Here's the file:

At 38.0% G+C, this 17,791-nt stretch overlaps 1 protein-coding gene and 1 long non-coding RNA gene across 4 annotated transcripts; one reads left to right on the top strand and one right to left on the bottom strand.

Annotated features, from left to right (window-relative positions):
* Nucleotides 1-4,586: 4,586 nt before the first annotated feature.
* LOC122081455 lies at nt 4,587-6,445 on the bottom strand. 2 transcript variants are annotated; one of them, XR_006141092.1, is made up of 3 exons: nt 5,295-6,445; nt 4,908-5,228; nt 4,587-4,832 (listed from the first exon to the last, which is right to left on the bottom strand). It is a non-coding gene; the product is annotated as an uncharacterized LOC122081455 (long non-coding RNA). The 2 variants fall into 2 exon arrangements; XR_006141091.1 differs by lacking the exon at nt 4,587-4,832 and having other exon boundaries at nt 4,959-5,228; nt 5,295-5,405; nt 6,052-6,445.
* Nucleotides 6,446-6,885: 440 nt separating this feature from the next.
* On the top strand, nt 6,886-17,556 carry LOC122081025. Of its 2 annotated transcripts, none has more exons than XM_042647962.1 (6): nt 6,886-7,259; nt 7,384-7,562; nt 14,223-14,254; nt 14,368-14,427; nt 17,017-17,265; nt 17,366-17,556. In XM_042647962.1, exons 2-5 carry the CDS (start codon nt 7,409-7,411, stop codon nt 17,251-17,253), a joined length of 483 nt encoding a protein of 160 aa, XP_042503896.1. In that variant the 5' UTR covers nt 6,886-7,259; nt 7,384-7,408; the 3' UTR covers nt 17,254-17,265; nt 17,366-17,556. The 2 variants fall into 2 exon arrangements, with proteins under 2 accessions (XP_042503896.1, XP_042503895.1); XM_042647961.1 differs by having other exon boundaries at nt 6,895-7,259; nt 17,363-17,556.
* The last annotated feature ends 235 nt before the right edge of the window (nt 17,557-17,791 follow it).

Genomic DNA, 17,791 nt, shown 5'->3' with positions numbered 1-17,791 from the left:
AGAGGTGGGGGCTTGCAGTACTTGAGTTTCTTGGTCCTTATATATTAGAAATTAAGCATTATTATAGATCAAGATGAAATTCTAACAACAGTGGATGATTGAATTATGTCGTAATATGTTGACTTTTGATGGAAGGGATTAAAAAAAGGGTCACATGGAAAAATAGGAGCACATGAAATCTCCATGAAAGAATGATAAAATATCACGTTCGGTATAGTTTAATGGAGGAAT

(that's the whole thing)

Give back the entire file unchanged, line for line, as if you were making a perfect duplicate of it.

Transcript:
At 38.0% G+C, this 17,791-nt stretch overlaps 1 protein-coding gene and 1 long non-coding RNA gene across 4 annotated transcripts; one reads left to right on the top strand and one right to left on the bottom strand.

Annotated features, from left to right (window-relative positions):
* Nucleotides 1-4,586: 4,586 nt before the first annotated feature.
* LOC122081455 lies at nt 4,587-6,445 on the bottom strand. 2 transcript variants are annotated; one of them, XR_006141092.1, is made up of 3 exons: nt 5,295-6,445; nt 4,908-5,228; nt 4,587-4,832 (listed from the first exon to the last, which is right to left on the bottom strand). It is a non-coding gene; the product is annotated as an uncharacterized LOC122081455 (long non-coding RNA). The 2 variants fall into 2 exon arrangements; XR_006141091.1 differs by lacking the exon at nt 4,587-4,832 and having other exon boundaries at nt 4,959-5,228; nt 5,295-5,405; nt 6,052-6,445.
* Nucleotides 6,446-6,885: 440 nt separating this feature from the next.
* On the top strand, nt 6,886-17,556 carry LOC122081025. Of its 2 annotated transcripts, none has more exons than XM_042647962.1 (6): nt 6,886-7,259; nt 7,384-7,562; nt 14,223-14,254; nt 14,368-14,427; nt 17,017-17,265; nt 17,366-17,556. In XM_042647962.1, exons 2-5 carry the CDS (start codon nt 7,409-7,411, stop codon nt 17,251-17,253), a joined length of 483 nt encoding a protein of 160 aa, XP_042503896.1. In that variant the 5' UTR covers nt 6,886-7,259; nt 7,384-7,408; the 3' UTR covers nt 17,254-17,265; nt 17,366-17,556. The 2 variants fall into 2 exon arrangements, with proteins under 2 accessions (XP_042503896.1, XP_042503895.1); XM_042647961.1 differs by having other exon boundaries at nt 6,895-7,259; nt 17,363-17,556.
* The last annotated feature ends 235 nt before the right edge of the window (nt 17,557-17,791 follow it).

Genomic DNA, 17,791 nt, shown 5'->3' with positions numbered 1-17,791 from the left:
AGAGGTGGGGGCTTGCAGTACTTGAGTTTCTTGGTCCTTATATATTAGAAATTAAGCATTATTATAGATCAAGATGAAATTCTAACAACAGTGGATGATTGAATTATGTCGTAATATGTTGACTTTTGATGGAAGGGATTAAAAAAAGGGTCACATGGAAAAATAGGAGCACATGAAATCTCCATGAAAGAATGATAAAATATCACGTTCGGTATAGTTTAATGGAGGAAT